7. Minder

    Minder

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    Apr 24, 2015
    BLDC are not 3 phase motors, although they are virtually both identical.
    BLDC only have 2 windings energized at any one time, as opposed to 3 phase, which is fed by three phase sine wave. They represent a DC motor turned inside out, Hence BLDC.
    The difference is also in the commutation.
    The pdf shows the relation ship between the sensors, hall or other, on a BLDC motor and the winding's shown by the generated signal of the motor when back fed/rotated externally.
    3 phase versions have all 3 winding's energized.
    M.
     

    Attached Files:

  8. pica

    pica

    36
    0
    Jul 7, 2017
    Hello steve and Minder,

    I am doing exactly same way the commutation pdf you sent. But there is the same issue.

    I am controlling signals from MCU. There are total 6 signals required from MCU.

    From those 6 sigals Upper MOSFETS, I have configured as high and low logics.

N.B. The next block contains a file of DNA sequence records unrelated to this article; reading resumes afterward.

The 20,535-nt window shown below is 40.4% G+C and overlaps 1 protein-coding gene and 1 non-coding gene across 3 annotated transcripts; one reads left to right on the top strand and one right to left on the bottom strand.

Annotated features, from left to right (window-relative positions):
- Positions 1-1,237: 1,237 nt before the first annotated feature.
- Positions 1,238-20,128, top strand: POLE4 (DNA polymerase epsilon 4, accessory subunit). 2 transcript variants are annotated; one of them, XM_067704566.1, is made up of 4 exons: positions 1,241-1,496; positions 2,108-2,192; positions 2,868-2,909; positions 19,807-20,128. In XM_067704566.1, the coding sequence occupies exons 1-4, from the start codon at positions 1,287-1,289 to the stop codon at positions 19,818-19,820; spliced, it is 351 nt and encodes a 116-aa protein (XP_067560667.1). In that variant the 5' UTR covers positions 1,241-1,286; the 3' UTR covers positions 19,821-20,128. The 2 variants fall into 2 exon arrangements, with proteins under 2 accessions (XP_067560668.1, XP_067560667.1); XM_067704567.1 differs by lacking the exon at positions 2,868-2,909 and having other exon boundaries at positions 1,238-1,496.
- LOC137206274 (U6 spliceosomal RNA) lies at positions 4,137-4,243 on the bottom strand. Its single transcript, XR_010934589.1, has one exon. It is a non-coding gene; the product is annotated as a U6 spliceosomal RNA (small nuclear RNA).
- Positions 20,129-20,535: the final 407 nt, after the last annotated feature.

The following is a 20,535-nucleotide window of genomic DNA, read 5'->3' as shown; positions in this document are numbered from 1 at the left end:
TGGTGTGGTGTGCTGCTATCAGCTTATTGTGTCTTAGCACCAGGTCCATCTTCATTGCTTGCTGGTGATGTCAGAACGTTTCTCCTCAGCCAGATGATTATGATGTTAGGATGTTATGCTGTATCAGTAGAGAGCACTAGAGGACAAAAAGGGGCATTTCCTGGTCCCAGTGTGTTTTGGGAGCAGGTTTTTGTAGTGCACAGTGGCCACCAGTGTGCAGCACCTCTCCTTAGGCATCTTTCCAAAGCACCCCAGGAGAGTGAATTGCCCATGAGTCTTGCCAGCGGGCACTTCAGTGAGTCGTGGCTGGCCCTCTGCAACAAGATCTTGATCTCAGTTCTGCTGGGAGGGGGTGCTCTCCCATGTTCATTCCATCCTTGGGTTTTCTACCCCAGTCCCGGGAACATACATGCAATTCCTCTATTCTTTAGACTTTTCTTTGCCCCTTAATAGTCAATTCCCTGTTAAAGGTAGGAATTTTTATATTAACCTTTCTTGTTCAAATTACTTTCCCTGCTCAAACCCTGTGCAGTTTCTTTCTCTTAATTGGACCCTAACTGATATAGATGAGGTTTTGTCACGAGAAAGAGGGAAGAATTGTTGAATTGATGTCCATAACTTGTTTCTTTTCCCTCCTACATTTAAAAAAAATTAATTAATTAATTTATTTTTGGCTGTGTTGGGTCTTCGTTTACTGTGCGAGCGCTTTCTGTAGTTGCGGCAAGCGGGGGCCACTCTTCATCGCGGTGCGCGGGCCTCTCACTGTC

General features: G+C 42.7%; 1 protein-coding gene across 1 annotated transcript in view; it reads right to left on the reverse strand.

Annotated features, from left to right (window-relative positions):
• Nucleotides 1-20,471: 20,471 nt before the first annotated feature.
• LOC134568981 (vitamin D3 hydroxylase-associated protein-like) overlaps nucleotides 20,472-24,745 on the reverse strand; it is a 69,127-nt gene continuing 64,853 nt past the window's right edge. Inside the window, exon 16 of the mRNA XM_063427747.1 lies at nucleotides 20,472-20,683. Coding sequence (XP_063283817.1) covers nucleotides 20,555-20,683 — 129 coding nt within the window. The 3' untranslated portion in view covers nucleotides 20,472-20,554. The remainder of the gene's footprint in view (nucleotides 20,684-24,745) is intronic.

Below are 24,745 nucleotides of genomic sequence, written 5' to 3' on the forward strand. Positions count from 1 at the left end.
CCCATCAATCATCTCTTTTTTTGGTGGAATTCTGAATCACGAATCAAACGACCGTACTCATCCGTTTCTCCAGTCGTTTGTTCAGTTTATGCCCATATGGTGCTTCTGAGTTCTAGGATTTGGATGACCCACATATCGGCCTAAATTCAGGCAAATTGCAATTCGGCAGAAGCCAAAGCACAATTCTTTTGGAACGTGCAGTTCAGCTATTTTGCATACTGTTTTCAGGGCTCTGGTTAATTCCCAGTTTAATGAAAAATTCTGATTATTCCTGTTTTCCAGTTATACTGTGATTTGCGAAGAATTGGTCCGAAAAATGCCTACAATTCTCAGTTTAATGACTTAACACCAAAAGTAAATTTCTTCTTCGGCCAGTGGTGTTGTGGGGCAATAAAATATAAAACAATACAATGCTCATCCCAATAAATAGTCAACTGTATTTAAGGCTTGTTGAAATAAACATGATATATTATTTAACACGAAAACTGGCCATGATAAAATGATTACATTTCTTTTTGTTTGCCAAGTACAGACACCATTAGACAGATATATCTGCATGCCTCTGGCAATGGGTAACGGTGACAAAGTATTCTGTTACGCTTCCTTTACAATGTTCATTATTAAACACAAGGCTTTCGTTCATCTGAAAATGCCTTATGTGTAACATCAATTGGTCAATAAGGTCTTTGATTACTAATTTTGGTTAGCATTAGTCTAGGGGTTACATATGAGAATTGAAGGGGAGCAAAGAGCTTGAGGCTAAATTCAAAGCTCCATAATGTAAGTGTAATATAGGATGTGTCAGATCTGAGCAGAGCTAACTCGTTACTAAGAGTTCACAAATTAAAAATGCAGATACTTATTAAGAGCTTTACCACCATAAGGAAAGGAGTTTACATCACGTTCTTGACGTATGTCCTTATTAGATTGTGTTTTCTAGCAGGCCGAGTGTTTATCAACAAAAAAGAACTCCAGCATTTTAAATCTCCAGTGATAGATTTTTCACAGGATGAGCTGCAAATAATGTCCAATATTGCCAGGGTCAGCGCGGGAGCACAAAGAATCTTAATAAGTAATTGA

Downer MOSFETS, I have configured as PWM signals.

    Shall I reverse this thing to get more speed.

    Like downer MOSFETS to be used as high and low logics and upper MOSFETS as PWM.

    Does this will increase the speed?. If any way is to increase the speed, please let me know.
     
  9. Minder

    Minder

    2,855
    593
    Apr 24, 2015
    The Picmicro Picdem MC LV prototype manual may help in some way, this is the BLDC development board
    You may be able to down load the S/W also.
    the pdf is downloadable also from 51554b.pdf.
    M.
     
  10. pica

    pica

    36
    0
    Jul 7, 2017
    What to do in case of changing the speed.